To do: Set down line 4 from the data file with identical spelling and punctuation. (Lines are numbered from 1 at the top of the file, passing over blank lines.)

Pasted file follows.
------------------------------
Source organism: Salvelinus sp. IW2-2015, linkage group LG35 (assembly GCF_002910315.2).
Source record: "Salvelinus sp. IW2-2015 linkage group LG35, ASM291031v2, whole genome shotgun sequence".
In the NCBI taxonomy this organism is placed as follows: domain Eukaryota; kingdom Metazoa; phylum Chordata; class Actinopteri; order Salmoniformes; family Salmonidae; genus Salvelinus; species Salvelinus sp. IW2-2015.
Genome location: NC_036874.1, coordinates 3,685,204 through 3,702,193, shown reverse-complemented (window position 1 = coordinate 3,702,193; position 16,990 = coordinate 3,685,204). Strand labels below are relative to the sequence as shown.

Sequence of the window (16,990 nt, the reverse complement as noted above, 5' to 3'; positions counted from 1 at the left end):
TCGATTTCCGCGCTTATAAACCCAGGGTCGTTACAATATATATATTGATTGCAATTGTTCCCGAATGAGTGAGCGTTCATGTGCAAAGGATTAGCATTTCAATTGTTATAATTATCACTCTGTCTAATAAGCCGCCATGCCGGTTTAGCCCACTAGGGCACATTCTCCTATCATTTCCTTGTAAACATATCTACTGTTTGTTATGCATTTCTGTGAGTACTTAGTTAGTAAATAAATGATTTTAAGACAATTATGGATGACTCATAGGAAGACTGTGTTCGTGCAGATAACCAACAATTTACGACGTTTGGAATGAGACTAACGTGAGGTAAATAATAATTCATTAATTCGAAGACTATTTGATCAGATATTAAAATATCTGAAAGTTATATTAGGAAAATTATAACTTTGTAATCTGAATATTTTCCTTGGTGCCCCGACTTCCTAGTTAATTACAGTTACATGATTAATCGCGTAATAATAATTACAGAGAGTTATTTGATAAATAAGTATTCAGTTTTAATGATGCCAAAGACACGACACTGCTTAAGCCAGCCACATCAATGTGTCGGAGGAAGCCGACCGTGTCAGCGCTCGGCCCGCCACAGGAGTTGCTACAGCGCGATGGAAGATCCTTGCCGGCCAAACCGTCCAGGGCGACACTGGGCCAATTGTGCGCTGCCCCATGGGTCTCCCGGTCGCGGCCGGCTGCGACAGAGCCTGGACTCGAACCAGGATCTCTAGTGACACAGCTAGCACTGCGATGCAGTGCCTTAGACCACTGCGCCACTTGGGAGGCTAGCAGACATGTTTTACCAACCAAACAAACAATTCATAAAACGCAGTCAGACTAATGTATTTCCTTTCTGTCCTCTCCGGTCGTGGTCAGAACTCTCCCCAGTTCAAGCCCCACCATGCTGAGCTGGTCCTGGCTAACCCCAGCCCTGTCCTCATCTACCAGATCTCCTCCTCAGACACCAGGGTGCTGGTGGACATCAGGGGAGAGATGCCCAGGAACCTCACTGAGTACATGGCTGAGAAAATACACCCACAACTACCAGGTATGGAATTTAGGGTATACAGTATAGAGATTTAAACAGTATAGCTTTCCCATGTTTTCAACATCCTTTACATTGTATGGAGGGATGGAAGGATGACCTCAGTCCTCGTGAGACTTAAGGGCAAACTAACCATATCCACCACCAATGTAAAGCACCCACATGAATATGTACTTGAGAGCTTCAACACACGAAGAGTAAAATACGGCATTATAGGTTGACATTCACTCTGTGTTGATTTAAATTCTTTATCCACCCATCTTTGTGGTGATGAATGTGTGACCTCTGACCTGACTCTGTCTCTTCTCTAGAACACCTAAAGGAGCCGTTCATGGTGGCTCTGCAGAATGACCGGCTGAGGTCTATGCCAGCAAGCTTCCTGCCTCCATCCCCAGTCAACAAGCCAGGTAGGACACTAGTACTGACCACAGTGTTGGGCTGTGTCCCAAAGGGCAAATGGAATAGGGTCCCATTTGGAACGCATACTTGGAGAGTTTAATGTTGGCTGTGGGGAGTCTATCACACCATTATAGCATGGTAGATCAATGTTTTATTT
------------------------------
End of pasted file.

Genome location: NC_036874.1, coordinates 3,685,204 through 3,702,193, shown reverse-complemented (window position 1 = coordinate 3,702,193; position 16,990 = coordinate 3,685,204). Strand labels below are relative to the sequence as shown.